Legislation to raise Michigan's minimum wage all but ruled out, ballot drive likely
By Jake Neher
Legislation to raise Michigan's minimum wage is not likely to go anywhere in 2014.
Republican leaders in the state House and Senate are not eager to take up bills to raise it above $7.40 an hour.
"It's a firm 'no' for me," said Senate Majority Leader Randy Richardville, R-Monroe. "I think that individual CEOs of companies in Michigan should make those decisions based on the marketplace, not some arbitrary law."
State House Speaker Jase Bolger, R-Marshall, told the Michigan Information and Research Service (MIRS) this week that he's skeptical about raising the minimum wage.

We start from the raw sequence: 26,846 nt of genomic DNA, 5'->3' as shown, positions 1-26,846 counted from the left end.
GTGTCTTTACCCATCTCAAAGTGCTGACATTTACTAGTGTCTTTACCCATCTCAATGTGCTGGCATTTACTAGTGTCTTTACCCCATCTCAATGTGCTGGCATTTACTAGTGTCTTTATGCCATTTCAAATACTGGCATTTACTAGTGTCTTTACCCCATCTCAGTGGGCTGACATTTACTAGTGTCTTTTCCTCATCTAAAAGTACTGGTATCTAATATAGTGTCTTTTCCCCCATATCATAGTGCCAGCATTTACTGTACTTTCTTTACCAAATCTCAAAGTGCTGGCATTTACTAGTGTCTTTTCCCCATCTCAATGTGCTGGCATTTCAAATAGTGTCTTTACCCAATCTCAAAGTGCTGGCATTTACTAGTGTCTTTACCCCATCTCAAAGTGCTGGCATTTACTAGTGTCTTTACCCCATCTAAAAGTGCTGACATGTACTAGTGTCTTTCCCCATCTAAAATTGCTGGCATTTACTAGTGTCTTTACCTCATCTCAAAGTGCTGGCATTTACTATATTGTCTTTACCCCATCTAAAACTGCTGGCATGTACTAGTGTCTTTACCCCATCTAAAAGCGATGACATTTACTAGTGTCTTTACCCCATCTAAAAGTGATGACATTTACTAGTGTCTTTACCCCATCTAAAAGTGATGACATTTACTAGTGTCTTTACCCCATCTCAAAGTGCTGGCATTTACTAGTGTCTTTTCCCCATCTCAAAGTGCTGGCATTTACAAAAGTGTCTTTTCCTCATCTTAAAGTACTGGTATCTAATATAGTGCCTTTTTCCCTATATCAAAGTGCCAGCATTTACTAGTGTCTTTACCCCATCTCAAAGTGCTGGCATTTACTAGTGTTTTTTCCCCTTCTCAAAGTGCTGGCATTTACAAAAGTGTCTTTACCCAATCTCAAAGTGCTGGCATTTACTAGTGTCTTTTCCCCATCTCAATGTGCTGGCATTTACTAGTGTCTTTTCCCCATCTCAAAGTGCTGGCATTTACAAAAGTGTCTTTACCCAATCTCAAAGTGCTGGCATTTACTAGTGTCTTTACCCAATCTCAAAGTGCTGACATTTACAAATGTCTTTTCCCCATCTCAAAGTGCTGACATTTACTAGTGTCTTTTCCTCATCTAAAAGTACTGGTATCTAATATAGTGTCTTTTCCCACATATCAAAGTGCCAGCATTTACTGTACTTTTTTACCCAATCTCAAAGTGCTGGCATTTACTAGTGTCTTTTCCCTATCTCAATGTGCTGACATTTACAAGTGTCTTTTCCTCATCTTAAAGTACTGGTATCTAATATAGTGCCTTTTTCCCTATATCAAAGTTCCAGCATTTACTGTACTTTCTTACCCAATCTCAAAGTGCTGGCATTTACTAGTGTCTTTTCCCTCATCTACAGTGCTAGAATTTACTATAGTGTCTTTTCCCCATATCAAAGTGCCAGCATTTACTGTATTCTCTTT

Democrats say the Republican leaders are ignoring the wellbeing of tens of thousands of Michigan workers.
"Certainly, to suggest that we don't need to do something to help those that are - they're out there, they're working, they're trying to contribute, but are being paid an amount that they simply can't live on - I don't think anyone should find that acceptable," said Robert McCann, spokesperson for Senate Democratic Leader Gretchen Whitmer, D-East Lansing.
Supporters of boosting the minimum wage announced this week they plan to organize a campaign to put the question on the November ballot this year. The group wants to increase the rate from $7.40 an hour to somewhere between $9 and $10.10 an hour. The proposal would also index the minimum wage to inflation.